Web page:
Seen this before. I've tried lots of different approaches. The soft, "Thank you for bringing this issue up and we will be more than happy to take care of the problem." to "I am a professional, and cars are my business. Components and there related systems can and will fail without prior warning. Even with the best pre-inspections there is still a chance of a unknown failure to occur." and of course the responce, "Insulting my help is NOT the answer to getting service at my shop... please take your work elsewhere unless you have the decency to apologize to my staff. They could not foresee or prevent the problem but are very capable of making the repairs."

 

In each case the answer and outcome is different. For some people the more direct approach works, while others want the baby soft ... "awe, it'll be OK" approach. Quite frankly.... if this is the way they want to handle their car problems, chances are they will be like this every time they have another problem. I really believe that some people think a car should just go on forever and never... ever... effect their pocket book. (Oh, and by the way... that's usual what is shouting louder... it's the cost of the repairs as well as the unexpected expense that shouts the loudest.)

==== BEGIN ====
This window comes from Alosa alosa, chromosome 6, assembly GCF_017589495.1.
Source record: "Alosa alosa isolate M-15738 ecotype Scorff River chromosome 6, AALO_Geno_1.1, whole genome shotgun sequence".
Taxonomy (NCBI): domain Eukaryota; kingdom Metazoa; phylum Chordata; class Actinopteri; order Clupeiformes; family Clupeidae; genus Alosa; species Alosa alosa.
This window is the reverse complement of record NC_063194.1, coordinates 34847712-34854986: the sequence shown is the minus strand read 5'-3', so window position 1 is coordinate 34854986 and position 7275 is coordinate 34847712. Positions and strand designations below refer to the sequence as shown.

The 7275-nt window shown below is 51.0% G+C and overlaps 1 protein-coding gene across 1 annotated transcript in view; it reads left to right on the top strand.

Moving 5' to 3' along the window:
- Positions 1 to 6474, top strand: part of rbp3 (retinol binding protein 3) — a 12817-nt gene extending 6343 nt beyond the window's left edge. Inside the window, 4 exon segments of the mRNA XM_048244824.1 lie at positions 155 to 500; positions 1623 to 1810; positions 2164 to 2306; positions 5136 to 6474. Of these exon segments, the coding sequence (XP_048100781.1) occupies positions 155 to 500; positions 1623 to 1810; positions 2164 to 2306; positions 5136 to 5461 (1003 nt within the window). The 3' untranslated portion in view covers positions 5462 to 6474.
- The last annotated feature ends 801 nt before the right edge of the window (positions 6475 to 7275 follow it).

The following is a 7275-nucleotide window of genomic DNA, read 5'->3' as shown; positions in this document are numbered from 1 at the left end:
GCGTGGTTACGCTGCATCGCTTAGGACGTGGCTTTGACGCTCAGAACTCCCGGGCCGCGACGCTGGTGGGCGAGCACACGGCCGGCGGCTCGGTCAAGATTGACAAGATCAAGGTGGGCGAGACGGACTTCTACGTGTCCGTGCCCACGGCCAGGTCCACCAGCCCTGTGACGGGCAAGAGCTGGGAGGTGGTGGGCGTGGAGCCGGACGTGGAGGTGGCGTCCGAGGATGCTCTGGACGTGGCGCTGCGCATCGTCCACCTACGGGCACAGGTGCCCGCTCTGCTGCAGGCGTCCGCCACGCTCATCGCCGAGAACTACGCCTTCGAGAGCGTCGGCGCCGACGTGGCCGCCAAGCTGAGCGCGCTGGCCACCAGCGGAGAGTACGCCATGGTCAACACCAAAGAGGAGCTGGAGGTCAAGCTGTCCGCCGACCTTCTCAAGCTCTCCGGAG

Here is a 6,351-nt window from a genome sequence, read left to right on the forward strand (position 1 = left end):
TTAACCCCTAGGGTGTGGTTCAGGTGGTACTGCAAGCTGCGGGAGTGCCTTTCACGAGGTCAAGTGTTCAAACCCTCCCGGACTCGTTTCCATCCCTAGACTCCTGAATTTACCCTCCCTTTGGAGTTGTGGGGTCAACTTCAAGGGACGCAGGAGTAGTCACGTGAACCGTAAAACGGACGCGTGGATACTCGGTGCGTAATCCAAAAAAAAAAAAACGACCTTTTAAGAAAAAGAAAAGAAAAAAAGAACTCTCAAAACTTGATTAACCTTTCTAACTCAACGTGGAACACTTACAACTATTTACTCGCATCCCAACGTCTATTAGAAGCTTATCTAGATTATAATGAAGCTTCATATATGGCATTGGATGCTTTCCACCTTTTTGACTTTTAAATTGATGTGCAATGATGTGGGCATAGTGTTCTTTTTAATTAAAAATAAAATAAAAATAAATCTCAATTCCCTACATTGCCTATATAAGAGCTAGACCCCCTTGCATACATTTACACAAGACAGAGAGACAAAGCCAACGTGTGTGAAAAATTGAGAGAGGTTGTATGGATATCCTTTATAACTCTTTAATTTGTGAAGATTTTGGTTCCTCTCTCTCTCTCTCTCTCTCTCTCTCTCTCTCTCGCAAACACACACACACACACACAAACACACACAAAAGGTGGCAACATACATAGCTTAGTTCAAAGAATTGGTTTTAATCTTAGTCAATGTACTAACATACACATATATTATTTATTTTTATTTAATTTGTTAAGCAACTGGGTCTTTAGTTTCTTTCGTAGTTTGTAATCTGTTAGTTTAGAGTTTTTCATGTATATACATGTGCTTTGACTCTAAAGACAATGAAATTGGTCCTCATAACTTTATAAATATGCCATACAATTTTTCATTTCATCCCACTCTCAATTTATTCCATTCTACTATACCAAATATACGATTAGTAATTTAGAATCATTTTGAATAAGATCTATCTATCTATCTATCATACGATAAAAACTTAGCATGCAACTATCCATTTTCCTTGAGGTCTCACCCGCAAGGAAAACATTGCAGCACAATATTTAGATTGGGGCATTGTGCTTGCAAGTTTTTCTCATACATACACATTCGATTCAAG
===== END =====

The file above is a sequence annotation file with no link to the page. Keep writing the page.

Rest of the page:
There's more fish in the sea, you just have to decide if this is one to keep or throw back.

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The fact that I was not there, puts me in an akward situation. I don't know how I would have responed if he had thrown a pen and the receipt at me. I don't think I would have said ok to doing the work on his car. BUT, the last thing I want to do is to second guess and judge the people I put in charge when I am not there. They made a decision and in time we wil discuss it. For now I will and must stand by my staff.